My mother had to pull herself together somehow. She began the process of building a new kind of life for us, and for that she needed a car. The one that she purchased became the auto that would carry us through our youth and into our adulthood. It was a homely thing, almost ugly, but it was reliable. It was painted in a two tone pattern of white and a strange beige color. It had ordinary cloth seats and rubber mats on the floorboard. It was as basic as a car might be, not even possessing an automatic transmission or an air conditioner. It was so unlike anything our father might have purchased, but my mother was able to pay for it with the insurance money that she received from his accident. It was so stripped down that there was very little that might break, and best of all she owned it. It was a good car in spite of its appearance and it became the vehicle that drove us into our future.

Once we managed to move beyond our grief that car became a source of great fun. We used it to visit our grandparents in Arkansas, and piled inside on Friday nights to meet up with our aunts and uncles and cousins. We sat inside it at drive-in movie theaters enjoying grand epics on the big screen even as we batted the mosquitoes that buzzed about. We ran our weekend errands and drove to church in our ever faithful auto. We motored to Dallas and San Antonio for vacations, and went to Corpus Christi to enjoy the ocean that our dad had so loved. When we were sick we sat safely inside the car as we traveled to see the doctor. The car took us to ballgames and bowling alleys, pancake breakfasts and excursions at the mall.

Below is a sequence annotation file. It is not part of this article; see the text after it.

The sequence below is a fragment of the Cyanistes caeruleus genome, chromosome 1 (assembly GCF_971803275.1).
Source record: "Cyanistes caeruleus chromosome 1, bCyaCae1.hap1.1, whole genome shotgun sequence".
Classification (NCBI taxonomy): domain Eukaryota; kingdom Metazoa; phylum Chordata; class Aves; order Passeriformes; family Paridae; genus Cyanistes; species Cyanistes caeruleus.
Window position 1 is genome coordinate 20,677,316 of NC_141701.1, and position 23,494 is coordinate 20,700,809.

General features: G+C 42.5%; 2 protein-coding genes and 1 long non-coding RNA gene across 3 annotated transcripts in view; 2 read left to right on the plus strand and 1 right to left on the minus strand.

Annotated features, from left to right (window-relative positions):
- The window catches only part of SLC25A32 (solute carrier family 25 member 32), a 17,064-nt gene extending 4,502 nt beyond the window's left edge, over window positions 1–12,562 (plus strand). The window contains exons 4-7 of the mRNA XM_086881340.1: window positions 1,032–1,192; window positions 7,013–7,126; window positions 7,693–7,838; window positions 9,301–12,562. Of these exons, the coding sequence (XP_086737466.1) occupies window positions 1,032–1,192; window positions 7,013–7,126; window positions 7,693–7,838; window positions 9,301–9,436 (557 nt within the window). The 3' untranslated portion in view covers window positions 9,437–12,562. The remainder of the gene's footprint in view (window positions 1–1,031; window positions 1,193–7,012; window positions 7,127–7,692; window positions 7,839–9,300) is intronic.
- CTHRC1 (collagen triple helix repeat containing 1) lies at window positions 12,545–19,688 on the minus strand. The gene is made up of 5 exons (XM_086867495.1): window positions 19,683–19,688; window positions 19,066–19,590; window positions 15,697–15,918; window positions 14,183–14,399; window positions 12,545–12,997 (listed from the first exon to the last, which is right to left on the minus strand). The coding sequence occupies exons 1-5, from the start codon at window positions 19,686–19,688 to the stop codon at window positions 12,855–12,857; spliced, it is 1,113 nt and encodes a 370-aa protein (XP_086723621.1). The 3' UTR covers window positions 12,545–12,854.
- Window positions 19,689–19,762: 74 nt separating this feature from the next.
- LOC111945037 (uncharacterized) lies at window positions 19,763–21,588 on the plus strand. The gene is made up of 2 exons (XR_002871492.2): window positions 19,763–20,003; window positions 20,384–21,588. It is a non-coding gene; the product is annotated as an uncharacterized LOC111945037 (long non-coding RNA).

From time to time one of our mechanically inclined uncles would change the oil, rotate the tires, or install a new battery. Year after year passed and it was that ugly old car that took us to the places where we celebrated the milestones of our youth. It was ever dependable, always waiting to help us enjoy a new adventure. It helped us to heal and to move on from the tragedy that had so changed us. It served us as well as anything might have, requiring little attention to keep faithfully working.

About the time that I was close to graduating from high school my mother decided that it was time to replace the car which was nearing its eighth or ninth year of service to our family. One of my cousins purchased it from her and our next car was a great deal fancier, but somehow not as comforting as the old one had been. I found myself missing our friend even as we toured the city in grander style more akin to the kind that our father had always enjoyed. We had carpet on the floorboards and air conditioning to keep us cool, but somehow it would never feel as secure as “The Car” had been. In fact, I have few memories attached to the new model. It would always be that ugly old stripped down Ford that I would remember with so much fondness.

It’s funny how a car can become such a vivid part of life, representing all of the things that are good about its owners. That’s the way it was with ours. The car was one of us and we loved it.